Growth of single crystal silicon carbide by halide chemical vapor deposition

Open Access
Fanton, Mark
Graduate Program:
Materials Science and Engineering
Doctor of Philosophy
Document Type:
Date of Defense:
October 05, 2007
Committee Members:
  • Joan Marie Redwing, Committee Chair
  • Joseph R Flemish, Committee Member
  • Suzanne E Mohney, Committee Member
  • Thomas R Shrout, Committee Member
  • chemical vapor deposition
  • silicon carbide
  • epitaxy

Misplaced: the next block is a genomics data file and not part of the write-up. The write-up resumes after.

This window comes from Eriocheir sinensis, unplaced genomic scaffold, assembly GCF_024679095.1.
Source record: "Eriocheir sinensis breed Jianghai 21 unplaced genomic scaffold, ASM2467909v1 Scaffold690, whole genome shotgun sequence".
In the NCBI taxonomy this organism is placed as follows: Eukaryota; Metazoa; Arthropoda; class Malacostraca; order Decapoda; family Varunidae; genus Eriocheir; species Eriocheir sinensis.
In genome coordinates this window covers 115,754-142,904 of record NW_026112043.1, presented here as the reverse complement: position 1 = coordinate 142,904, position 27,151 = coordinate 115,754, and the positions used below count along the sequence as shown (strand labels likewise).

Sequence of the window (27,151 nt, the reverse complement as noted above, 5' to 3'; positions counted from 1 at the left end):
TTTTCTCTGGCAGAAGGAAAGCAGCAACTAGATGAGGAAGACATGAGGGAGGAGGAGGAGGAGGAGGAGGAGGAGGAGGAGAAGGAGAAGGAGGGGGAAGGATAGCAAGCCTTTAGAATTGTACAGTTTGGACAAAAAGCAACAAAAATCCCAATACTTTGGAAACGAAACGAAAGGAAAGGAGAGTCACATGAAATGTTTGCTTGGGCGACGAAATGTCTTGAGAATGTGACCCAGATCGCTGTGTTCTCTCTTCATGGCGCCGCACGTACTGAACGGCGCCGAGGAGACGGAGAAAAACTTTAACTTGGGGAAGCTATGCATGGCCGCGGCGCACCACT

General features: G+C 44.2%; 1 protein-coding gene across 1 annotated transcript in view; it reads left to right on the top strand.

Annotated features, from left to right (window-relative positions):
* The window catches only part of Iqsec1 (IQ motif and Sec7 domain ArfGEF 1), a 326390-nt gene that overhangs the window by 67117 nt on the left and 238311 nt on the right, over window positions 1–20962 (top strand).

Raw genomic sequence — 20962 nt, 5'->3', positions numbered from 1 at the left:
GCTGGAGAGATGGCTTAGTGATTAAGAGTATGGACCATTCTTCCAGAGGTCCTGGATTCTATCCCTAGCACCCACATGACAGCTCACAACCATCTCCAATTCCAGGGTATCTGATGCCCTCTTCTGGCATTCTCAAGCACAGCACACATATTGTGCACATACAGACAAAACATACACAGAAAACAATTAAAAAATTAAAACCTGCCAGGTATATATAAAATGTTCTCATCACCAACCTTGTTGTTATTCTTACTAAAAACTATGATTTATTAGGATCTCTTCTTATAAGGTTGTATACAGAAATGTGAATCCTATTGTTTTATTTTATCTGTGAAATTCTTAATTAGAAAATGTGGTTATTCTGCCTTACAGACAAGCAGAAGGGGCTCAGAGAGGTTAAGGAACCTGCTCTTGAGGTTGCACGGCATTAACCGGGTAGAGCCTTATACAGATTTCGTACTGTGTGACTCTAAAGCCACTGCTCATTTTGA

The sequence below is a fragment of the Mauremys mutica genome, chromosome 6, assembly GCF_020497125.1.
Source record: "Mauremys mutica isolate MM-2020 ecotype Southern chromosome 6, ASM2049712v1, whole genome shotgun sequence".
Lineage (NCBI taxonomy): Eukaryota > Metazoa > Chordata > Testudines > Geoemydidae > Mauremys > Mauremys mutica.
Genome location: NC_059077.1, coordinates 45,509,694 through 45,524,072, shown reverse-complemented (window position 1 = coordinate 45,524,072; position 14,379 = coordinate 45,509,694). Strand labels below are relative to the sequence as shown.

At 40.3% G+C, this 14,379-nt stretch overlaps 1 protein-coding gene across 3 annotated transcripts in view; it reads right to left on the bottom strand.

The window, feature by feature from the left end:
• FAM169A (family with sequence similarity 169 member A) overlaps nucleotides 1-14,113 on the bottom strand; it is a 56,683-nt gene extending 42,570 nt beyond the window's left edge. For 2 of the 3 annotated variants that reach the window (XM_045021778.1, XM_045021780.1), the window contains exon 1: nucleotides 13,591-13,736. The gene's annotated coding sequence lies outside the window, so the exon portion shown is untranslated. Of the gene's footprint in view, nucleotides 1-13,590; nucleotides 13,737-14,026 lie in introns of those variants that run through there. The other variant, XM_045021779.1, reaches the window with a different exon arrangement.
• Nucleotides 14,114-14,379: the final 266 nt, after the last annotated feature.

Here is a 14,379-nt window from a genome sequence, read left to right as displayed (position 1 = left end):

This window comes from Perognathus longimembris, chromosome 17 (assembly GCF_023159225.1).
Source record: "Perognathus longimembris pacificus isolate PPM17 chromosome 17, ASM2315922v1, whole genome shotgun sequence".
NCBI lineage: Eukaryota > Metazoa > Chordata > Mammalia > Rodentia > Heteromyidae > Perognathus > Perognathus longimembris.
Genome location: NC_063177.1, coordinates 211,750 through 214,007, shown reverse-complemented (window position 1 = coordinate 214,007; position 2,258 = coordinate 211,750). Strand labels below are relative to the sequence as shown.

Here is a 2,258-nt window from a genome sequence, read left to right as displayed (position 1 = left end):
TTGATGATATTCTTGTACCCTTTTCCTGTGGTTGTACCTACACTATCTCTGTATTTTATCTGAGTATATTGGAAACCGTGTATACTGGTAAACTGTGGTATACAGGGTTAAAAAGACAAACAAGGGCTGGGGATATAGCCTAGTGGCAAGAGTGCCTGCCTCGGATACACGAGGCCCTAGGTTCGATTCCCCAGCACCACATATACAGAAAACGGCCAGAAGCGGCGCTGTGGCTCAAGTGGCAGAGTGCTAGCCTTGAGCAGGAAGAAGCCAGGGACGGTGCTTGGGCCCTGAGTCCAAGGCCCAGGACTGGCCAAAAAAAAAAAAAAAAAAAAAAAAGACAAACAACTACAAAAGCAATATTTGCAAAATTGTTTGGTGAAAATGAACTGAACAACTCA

Semiconductor grade single crystals of SiC were first produced in the late 1950’s by Lely in Germany and by Hamilton in the United States. Over the last 30 years this process has been improved and scaled to produce single crystal boules that yield 4” diameter wafers. These substrates are of interest for two primary classes of semiconductor devices because of its excellent thermal and high temperature electrical properties compared to competing substrates such as Si, GaAs, or sapphire. For high frequency radar applications semi-insulating SiC wafers are used as substrates for GaN/AlGaN epitaxy. Production of high resistivity material relies on careful control of the concentrations of impurities and point defects in the single crystal. Trace amounts of boron and nitrogen are of particular concern as they act as residual p-type and n-type dopants respectively. Silicon carbide is also an ideal semiconductor for high voltage and high temperature power switching devices such as Schottky diodes, PiN diodes, and MOSFET’s. The most challenging aspect of SiC substrate production and epitaxial layer growth for power switching applications is the elimination of structural defects that lead to device failure. Many of the shortcomings of conventional SiC growth processes can be overcome through the use of a novel halide chemical vapor deposition (HCVD) process for bulk SiC and thick SiC epitaxial layers. The HCVD process provides significant advantages over the conventional physical vapor transport (PVT) process for bulk crystal growth and silane-based CVD for growth of epitaxial layers. However, the HCVD technique requires the balance of several competing processes in order to successfully grow large crystals and high quality epitaxial layers. A detailed study of halide chemical vapor deposition is required to understand the relationships between crystal growth conditions and the resulting structural properties of the SiC deposited. The goal of this thesis is to understand relationships between the major process variables and the growth rate, doping, and defect density of SiC grown by HCVD. Specifically this work addresses the maximum C/Si ratios that can be utilized for single crystal SiC growth by providing a thermodynamic model for determining the boundary between single crystal growth and SiC+C mixed phase growth in the Si-C-Cl-H system. The impact of growth conditions, especially the C/Si ratio, on doping and overall structural quality are assessed within the boundaries determined by the thermodynamic model. SiC epitaxial layers ranging from 50-200µm thick were grown at temperatures near 2000°C on 6H and 4H-SiC substrates at rates up to 250µm/hr. Experimental trends in the growth rate as a function of precursor flow rates and temperature closely match those expected from thermodynamic equilibrium in a closed system. The equilibrium model can be used to predict the trends in growth rate with the changes in precursor flow rates as well as the boundary between deposition of pure SiC and deposition of a mixture of SiC and C. Calculation of the boundary position in terms of the SiCl4 and CH4 concentrations provides an upper limit on the C/Si ratio that can be achieved for any given set of crystal growth conditions. The model can be adjusted for changes in temperature, pressure, and chlorine concentration as well. The boundary between phase pure and mixed phase growth was experimentally shown to be very abrupt, thereby providing a well defined window for Si-rich and C-rich growth conditions. Growth of SiC epitaxial layers by HCVD under both Si-rich and C-rich conditions generally yielded the same trends in dopant incorporation as those observed in conventional silane-based CVD processes. Nitrogen incorporation was highest on the C-face of 4H-SiC substrates but could be reduced to concentrations as low as 1x1015 atoms/cm3 at C/Si ratios greater than 1. Residual B concentrations were slightly higher for epitaxial layers grown on the Si-face of substrates. However, changes in the C/Si ratio had no effect on B incorporation at concentrations on the order of 1x1015 atoms/cm3. No significant trends in structural quality or defect density were evident as the C/Si ratio was varied from 0.72 to 1.81. Structural quality and defect density were more closely related to substrate off-cut and polarity. The highest quality crystals were grown on the C-face of 4° off-axis substrates as measured by HRXRD rocking curves. Growth on on-axis substrates was most successful on the C-face, although the x-ray rocking curves were nearly twice as wide as those on off-axis substrates. Etch pit densities obtained by KOH etching layers grown on Si-face substrates were closely related to the defect density of the substrate not the C/Si ratio. Thick p-type layers with B or Al dopant concentrations on the order of 1019 atoms/cm3 were readily achieved with the HCVD process. Trimethylaluminum and BCl3 were successfully employed as dopant sources. Aluminum incorporation was sensitive to both the substrate surface polarity and the C/Si ratio employed for growth. Dopant concentrations were maximized under C-rich growth conditions on the Si-face of SiC substrates. Boron incorporation was insensitive to both the surface polarity of the substrate and the C/Si used for layer growth even though B appears to favor incorporation on Si lattice sites. Boron acceptors in HCVD grown SiC are not passivated by H to any significant extent based on a comparison of net acceptor concentrations and B doping concentrations. In addition, the lattice parameters epitaxial layers doped with B at concentrations on the order of 1019 atoms/cm3 showed no change as a function of B concentration. This was in contrast to the lattice parameter decrease as expected from a comparison between the size of the Si and B atoms. The HCVD process has demonstrated an order of magnitude higher growth rates than conventional SiC CVD and while providing control over the C/Si ratio. This allows the user to directly influence dopant incorporation and growth morphology. However, this control should also permit several other material properties to be tailored. Future work should focus on determining the range of C/Si ratios required to achieve specific material characteristics. Electronic and structural defects should be the primary focus since they directly impact SiC device design and performance.